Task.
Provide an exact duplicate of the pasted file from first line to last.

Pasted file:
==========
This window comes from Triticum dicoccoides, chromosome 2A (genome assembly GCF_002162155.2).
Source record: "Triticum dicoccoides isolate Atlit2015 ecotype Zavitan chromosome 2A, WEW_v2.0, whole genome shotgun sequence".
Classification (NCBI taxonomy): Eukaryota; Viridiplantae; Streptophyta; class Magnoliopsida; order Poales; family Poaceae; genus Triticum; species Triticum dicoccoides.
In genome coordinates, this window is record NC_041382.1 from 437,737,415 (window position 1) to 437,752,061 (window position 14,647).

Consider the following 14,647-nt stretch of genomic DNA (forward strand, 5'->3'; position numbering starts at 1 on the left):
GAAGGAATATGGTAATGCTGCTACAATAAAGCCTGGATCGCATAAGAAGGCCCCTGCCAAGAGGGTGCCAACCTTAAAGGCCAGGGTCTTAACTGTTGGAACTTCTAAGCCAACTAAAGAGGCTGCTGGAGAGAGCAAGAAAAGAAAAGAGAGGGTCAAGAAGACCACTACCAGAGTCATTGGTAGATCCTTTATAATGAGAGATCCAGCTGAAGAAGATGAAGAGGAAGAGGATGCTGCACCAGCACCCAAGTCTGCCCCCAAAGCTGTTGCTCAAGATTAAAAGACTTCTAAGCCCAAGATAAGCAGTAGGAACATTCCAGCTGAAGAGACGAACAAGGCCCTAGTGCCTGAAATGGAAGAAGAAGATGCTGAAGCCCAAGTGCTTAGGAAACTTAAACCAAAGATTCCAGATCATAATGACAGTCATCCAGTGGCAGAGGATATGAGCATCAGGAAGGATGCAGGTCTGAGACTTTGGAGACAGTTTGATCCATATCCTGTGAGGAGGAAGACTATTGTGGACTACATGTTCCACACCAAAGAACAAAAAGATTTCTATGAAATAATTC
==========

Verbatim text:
This window comes from Triticum dicoccoides, chromosome 2A (genome assembly GCF_002162155.2).
Source record: "Triticum dicoccoides isolate Atlit2015 ecotype Zavitan chromosome 2A, WEW_v2.0, whole genome shotgun sequence".
Classification (NCBI taxonomy): Eukaryota; Viridiplantae; Streptophyta; class Magnoliopsida; order Poales; family Poaceae; genus Triticum; species Triticum dicoccoides.
In genome coordinates, this window is record NC_041382.1 from 437,737,415 (window position 1) to 437,752,061 (window position 14,647).

Consider the following 14,647-nt stretch of genomic DNA (forward strand, 5'->3'; position numbering starts at 1 on the left):
GAAGGAATATGGTAATGCTGCTACAATAAAGCCTGGATCGCATAAGAAGGCCCCTGCCAAGAGGGTGCCAACCTTAAAGGCCAGGGTCTTAACTGTTGGAACTTCTAAGCCAACTAAAGAGGCTGCTGGAGAGAGCAAGAAAAGAAAAGAGAGGGTCAAGAAGACCACTACCAGAGTCATTGGTAGATCCTTTATAATGAGAGATCCAGCTGAAGAAGATGAAGAGGAAGAGGATGCTGCACCAGCACCCAAGTCTGCCCCCAAAGCTGTTGCTCAAGATTAAAAGACTTCTAAGCCCAAGATAAGCAGTAGGAACATTCCAGCTGAAGAGACGAACAAGGCCCTAGTGCCTGAAATGGAAGAAGAAGATGCTGAAGCCCAAGTGCTTAGGAAACTTAAACCAAAGATTCCAGATCATAATGACAGTCATCCAGTGGCAGAGGATATGAGCATCAGGAAGGATGCAGGTCTGAGACTTTGGAGACAGTTTGATCCATATCCTGTGAGGAGGAAGACTATTGTGGACTACATGTTCCACACCAAAGAACAAAAAGATTTCTATGAAATAATTC